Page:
Originally published on New Internationalist
Samuel Malik reports on endemic corruption in Nigeria’s camps for the internally displaced.
Five weeks ago, when pictures surfaced in the media of severely malnourished internally displaced people (IDPs) in Bama, Borno State, the level of shock expressed by Nigerians could almost make one believe it was ‘news’, even though this problem has been with us for years.
What may have made it newsworthy this time is that the pictures came from Bama, about 70 kilometres from Maiduguri, the state capital. Access to Bama is difficult, especially for journalists. The International Centre for Investigative Reporting (ICIR, icirnigeria.org) only got access because its reporter was embedded with the military for four days – access rarely given to a Nigerian journalist.
The second-largest town in Borno, Bama is the place that has been worst hit in the seven years of Boko Haram insurgency. In 2006 it had a population of over 260,000 people, according to census figures; now, it is virtually a ghost town, save for soldiers and the 26,000 IDPs camped on a hospital compound. The Bama camp has existed for about a year.
IDPs are suffering not due to shortages of food and other relief items, but because of endemic corruption
The reason for the lack of access is that the Maiduguri-Bama road is closed to civilians, due to occasional attacks by pockets of insurgents. In April they attacked a top army commander, killing one of his security guards and wounding two others. Access to the road is only possible with security clearance and a military escort.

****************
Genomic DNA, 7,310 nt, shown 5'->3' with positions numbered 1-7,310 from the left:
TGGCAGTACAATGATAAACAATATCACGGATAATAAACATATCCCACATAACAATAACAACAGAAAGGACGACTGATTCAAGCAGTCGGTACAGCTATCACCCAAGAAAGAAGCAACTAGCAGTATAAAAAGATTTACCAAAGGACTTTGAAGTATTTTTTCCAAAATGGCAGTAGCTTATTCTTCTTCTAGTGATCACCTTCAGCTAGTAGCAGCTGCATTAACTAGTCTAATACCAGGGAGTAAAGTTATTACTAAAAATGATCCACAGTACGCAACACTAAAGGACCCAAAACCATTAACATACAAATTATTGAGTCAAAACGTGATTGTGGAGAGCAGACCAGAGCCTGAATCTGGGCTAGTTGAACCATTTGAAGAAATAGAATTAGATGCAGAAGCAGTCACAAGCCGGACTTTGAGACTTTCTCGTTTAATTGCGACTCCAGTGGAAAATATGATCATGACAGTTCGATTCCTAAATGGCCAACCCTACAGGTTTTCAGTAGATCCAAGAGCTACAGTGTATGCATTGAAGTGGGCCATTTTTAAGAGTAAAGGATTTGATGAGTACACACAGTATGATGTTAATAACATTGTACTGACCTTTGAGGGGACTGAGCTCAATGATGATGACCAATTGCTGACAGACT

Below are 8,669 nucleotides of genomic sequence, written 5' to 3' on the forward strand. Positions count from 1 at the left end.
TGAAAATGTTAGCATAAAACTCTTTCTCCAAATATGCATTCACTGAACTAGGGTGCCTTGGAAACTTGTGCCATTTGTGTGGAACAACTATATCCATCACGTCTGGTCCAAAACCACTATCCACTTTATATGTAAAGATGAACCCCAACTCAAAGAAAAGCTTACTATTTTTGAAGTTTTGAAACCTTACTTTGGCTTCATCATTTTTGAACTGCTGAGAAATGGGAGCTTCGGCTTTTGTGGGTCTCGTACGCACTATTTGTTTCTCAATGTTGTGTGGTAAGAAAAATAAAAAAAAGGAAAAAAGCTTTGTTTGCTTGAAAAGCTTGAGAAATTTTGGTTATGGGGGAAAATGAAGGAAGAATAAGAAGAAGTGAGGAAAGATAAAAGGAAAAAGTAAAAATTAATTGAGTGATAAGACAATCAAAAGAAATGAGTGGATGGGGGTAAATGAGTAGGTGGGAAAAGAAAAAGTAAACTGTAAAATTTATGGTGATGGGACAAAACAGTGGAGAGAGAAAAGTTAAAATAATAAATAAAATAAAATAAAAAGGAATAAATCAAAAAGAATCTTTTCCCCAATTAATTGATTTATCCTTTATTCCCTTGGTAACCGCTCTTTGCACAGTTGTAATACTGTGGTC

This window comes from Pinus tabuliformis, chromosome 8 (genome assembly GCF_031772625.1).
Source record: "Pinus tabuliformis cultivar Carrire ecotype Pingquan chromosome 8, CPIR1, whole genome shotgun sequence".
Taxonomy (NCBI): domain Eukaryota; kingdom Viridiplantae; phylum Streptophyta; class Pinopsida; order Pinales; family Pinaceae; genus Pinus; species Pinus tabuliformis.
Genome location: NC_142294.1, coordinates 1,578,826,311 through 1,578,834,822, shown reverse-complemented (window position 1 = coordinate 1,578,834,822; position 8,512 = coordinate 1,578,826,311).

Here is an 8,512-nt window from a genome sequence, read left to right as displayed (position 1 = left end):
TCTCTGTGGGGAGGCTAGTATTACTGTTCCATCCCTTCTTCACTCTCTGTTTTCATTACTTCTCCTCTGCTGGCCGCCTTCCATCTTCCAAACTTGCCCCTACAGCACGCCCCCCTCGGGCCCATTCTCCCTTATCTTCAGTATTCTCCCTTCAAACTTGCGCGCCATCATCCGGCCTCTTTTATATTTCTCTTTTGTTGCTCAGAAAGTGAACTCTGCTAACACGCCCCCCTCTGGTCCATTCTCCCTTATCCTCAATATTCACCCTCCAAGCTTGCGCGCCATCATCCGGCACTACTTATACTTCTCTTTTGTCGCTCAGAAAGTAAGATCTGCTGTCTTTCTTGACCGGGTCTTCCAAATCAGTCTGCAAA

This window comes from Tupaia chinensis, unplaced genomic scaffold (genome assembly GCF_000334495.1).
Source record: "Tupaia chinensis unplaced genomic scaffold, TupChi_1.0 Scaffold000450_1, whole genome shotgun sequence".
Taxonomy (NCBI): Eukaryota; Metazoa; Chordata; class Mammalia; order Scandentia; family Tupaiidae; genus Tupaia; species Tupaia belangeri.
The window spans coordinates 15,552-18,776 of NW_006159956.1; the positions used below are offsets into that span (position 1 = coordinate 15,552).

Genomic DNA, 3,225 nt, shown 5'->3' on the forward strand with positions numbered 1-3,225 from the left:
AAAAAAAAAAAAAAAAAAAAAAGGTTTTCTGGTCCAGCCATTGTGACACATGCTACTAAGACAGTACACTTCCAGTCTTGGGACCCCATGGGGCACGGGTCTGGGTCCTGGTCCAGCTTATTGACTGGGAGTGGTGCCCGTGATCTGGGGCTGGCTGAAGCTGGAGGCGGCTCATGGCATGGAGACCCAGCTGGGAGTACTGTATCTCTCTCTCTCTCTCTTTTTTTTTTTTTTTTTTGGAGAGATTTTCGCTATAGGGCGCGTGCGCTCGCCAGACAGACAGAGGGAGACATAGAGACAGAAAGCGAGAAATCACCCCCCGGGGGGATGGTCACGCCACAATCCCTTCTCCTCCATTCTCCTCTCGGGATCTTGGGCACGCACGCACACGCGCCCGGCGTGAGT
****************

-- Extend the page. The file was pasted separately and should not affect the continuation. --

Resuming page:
The ICIR journalist discovered that at least 18 people are dying each day at the Bama camp. In May, a local non-governmental organization, the Bama Community Peace Initiative, wrote of its concerns to the Protection Sector Working Group under the UNHCR, saying that the food being cooked in the six designated kitchens was of poor quality and that the low rations meant the camp’s 4,000 inhabitants could only eat once a day. The report, which was signed by Ibrahim Mohammed and concerned the period from October to March, added that around 11 children aged 0 to 15 were being buried daily.
The high death toll was also caused by thirst, and by lack of sanitation facilities. There were only three functioning water boreholes, and people were having to relieve themselves in the open, due to lack of toilets or bathrooms.
As more Boko Haram hostages were rescued from surrounding towns like Banki and brought to Bama, the number of people living in the camp steadily increased, stretching scarce resources.
But since the release of the ICIR report, the level of response has been impressive. Doctors Without Borders, the International Organization for Migration, UNICEF, Oxfam and the UNHCR have all visited the camp. The federal government ordered that medical and food items be taken in, and critical cases have been evacuated to the state capital for treatment.
Though Bama is in the news today, there are thousands of other people in government-owned camps across the state where conditions are just as critical. The Dalori camp, which used to be the largest IDP camp in the state, was once in the news because of similar cases of malnutrition.